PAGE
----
When she designs a costume for a contestant, she personally consults with them and finds out what they like, what they will dance to and then she does an exhausting exploration of all the different ways to complement their unique body structure, skin tone and hair color. Every single detail is considered because she believes that costume is as vital to the dancer’s success as the dance itself.

“The journey to obtaining the treasured title of champion requires unwavering focus, discipline and hard work,” Kens insists. “The clothing that a girl wears plays a specific role in the championship process.”

Kens should know. She has designed winning dance costumes for countless titleholders and beauty queens around the globe. One of her most well known series of dance costumes was created for Miss Texas 2014, Monique Evans, when she performing her winning talent at the Miss Texas Pageant America pageant. Evans was so thrilled with the custom-made costume and her talent win, that she had Kens design a brand new dance costume for her performance at the Miss America pageant. Zhanna Kens believes that the young ladies who entrust their pageant dreams to her skilled and capable hands are a very special breed of performer.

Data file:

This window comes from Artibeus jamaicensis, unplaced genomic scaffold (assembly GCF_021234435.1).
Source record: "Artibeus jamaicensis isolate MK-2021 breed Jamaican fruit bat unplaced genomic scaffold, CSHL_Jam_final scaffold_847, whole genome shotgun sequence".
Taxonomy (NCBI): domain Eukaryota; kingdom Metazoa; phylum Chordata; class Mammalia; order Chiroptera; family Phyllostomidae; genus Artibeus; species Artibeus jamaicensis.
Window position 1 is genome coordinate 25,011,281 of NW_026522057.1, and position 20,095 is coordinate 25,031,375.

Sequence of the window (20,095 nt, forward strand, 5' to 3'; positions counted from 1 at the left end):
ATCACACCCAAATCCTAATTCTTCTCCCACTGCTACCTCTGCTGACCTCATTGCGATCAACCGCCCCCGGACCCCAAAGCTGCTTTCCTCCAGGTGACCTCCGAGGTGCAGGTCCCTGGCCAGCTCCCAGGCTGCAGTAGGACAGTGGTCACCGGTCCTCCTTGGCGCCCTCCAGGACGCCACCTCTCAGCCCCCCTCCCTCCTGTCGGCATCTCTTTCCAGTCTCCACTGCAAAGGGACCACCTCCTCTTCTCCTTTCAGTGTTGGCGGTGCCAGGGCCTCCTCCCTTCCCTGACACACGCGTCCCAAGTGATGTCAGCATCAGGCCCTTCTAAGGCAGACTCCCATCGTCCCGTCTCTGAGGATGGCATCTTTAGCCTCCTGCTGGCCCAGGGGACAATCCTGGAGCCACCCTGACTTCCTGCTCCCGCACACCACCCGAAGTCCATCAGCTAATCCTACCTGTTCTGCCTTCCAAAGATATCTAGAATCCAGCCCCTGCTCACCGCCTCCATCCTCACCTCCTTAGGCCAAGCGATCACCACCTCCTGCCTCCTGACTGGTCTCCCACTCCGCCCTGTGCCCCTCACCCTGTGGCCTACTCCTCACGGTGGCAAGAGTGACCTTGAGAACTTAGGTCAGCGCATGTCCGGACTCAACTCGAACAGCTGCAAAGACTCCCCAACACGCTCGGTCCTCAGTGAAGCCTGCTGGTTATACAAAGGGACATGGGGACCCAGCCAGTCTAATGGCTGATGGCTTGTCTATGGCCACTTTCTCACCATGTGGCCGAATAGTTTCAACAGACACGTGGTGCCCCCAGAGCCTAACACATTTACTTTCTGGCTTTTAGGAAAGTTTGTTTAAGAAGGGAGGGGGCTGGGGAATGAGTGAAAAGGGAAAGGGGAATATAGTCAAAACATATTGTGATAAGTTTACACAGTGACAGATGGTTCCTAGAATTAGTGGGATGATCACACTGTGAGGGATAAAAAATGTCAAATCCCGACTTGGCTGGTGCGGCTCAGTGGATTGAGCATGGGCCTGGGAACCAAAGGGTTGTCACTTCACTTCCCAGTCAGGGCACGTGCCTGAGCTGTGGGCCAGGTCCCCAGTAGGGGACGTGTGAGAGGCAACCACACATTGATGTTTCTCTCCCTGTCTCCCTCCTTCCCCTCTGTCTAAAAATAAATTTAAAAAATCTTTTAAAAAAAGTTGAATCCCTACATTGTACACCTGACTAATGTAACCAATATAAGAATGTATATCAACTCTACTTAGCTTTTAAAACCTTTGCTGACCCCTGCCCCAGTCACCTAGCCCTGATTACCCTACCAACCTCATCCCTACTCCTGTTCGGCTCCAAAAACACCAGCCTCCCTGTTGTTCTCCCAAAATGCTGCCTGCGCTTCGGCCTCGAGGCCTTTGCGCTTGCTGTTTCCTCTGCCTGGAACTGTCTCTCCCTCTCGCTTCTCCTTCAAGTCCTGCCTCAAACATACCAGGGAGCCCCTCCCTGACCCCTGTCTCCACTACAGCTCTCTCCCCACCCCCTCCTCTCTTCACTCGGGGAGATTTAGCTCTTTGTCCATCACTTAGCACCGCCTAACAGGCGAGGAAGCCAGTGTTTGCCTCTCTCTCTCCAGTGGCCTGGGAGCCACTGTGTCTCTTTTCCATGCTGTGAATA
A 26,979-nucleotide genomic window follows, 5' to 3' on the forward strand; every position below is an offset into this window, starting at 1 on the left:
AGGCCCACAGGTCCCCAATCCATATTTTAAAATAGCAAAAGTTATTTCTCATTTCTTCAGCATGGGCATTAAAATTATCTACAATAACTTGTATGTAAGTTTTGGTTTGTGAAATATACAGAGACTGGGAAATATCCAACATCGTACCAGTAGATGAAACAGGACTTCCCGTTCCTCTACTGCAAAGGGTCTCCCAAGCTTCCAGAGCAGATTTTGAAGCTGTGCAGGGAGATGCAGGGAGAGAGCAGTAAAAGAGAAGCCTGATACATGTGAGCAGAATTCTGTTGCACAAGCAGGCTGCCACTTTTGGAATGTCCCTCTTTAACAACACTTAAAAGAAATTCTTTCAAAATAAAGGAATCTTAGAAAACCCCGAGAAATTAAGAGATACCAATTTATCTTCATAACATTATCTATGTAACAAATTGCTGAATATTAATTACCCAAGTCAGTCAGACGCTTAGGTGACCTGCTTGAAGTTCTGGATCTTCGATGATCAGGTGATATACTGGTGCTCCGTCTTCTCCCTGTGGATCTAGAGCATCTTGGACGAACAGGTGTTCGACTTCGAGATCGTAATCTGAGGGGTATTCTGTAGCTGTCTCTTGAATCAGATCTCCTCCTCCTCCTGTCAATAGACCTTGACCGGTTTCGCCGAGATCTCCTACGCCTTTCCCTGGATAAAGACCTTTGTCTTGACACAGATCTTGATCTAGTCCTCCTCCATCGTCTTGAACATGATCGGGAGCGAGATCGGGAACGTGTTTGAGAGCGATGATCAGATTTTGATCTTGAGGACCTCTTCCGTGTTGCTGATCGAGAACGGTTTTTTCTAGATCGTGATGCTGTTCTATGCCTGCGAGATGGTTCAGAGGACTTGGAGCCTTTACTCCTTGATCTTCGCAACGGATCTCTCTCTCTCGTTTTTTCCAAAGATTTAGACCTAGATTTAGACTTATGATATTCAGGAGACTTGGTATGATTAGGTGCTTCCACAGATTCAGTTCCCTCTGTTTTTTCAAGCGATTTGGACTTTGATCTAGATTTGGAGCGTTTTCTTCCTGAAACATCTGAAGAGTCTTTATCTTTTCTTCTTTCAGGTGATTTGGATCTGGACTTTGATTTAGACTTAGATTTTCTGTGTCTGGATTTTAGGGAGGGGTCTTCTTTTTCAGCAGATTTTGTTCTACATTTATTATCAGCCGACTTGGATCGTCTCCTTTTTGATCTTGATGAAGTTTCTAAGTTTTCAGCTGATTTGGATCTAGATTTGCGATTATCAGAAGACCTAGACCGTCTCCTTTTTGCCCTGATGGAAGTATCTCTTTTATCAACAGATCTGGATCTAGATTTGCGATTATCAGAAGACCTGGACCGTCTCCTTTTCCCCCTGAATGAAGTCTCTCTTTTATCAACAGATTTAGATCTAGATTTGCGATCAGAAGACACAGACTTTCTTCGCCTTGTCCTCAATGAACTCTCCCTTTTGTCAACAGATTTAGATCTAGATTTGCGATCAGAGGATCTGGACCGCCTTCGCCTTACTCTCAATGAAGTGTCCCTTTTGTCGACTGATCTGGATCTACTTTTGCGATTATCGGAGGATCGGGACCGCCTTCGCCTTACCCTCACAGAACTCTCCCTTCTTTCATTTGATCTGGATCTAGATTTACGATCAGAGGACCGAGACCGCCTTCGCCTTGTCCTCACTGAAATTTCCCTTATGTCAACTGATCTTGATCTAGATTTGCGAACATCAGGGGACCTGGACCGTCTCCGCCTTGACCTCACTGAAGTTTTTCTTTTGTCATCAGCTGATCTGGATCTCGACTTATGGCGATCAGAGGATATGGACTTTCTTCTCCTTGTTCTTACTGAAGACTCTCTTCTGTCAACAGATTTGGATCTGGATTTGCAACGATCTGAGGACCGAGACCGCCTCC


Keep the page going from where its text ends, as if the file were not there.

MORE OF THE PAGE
“The common competitor prepares for praise, our clients prepare for excellence!” She continues, saying, “A huge part of performing relies on confidence. And in order to have boldness, you as a performer must feel comfortable in the dress‚ dance gown, or ice dance costume. It is your appearance that will turn your movement into art. That is precisely what my designs will do.”

Instrumental

As always, what you wear will matter almost much as how well you play and what you play! Take the time to carefully pick out your outfit by trying on different styles and colors as well as ask different people for their opinion on what looks best. When it comes to choosing something to wear during an instrumental piece, there are several things to keep in mind; comfort/limitations, standing vs. sitting, the message you want to convey and theme. If you aren’t sure how a dress will look with your instrument, and yours is portable, consider taking it with you!

Comfort/Limitations